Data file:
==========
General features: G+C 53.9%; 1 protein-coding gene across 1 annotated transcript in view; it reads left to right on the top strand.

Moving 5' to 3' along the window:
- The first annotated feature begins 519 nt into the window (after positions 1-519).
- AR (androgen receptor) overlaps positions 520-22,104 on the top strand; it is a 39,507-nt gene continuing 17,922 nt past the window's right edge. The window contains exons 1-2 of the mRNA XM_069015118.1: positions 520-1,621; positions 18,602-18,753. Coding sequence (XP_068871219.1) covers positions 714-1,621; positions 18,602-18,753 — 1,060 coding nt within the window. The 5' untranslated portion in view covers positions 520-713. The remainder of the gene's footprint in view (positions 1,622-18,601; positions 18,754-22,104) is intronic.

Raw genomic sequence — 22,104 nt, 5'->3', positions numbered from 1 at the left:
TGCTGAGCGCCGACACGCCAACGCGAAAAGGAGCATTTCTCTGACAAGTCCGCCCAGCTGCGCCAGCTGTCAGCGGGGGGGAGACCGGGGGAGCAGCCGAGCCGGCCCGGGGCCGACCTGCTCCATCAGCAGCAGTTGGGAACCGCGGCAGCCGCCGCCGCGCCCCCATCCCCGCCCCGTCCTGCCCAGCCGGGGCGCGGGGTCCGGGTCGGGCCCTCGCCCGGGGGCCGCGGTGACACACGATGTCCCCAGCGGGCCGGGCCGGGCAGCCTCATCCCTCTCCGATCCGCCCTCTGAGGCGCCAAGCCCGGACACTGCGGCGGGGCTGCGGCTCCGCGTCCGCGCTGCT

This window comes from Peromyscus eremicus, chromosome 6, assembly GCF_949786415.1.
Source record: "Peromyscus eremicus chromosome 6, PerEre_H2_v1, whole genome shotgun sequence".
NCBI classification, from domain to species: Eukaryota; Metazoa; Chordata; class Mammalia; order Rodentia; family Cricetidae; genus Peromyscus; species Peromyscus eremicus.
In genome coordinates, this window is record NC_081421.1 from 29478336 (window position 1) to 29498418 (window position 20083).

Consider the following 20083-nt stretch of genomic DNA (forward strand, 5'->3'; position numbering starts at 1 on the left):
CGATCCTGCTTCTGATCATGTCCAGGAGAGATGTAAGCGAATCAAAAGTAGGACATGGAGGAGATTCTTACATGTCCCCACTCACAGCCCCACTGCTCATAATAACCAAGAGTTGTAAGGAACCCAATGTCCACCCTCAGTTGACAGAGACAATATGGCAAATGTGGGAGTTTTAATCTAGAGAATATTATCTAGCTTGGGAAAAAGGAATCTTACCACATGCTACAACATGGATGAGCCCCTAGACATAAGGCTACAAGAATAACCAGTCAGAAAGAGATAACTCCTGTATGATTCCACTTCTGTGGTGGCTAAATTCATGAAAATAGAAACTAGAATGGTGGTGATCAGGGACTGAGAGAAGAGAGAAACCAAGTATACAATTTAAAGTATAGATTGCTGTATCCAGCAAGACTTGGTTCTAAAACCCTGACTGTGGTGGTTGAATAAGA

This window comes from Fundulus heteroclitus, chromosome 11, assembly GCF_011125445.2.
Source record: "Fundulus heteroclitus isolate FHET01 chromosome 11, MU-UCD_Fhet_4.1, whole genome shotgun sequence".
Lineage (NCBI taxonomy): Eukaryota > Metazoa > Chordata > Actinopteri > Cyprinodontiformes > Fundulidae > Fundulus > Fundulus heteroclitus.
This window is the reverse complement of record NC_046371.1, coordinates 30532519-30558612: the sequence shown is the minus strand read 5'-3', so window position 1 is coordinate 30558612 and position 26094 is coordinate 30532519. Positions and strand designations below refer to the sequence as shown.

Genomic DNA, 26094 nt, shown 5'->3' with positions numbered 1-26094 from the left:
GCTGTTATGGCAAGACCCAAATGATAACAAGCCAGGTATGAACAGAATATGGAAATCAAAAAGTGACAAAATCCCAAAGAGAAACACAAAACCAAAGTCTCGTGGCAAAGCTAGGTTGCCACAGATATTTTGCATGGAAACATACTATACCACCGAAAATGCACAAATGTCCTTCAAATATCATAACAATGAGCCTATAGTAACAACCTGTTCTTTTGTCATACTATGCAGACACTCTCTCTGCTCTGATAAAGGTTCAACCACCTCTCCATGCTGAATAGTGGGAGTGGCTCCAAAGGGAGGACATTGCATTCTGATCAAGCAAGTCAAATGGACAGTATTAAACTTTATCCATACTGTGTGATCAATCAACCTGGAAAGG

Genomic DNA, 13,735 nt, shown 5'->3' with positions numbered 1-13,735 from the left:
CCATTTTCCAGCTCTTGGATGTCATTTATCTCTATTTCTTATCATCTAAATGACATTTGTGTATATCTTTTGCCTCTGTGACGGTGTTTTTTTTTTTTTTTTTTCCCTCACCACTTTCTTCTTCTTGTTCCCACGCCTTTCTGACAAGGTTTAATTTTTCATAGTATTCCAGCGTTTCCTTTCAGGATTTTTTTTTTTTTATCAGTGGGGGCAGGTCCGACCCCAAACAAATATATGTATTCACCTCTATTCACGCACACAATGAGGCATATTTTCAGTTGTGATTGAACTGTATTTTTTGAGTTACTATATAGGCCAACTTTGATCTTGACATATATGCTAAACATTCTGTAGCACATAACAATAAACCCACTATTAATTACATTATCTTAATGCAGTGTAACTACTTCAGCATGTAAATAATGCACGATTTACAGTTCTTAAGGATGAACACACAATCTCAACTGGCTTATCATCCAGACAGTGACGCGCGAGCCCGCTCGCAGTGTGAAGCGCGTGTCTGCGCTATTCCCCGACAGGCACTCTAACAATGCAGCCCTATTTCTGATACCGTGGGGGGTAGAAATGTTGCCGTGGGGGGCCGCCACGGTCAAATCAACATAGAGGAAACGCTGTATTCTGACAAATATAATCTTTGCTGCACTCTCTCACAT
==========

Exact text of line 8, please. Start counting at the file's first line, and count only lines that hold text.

Source record: "Peromyscus eremicus chromosome 6, PerEre_H2_v1, whole genome shotgun sequence".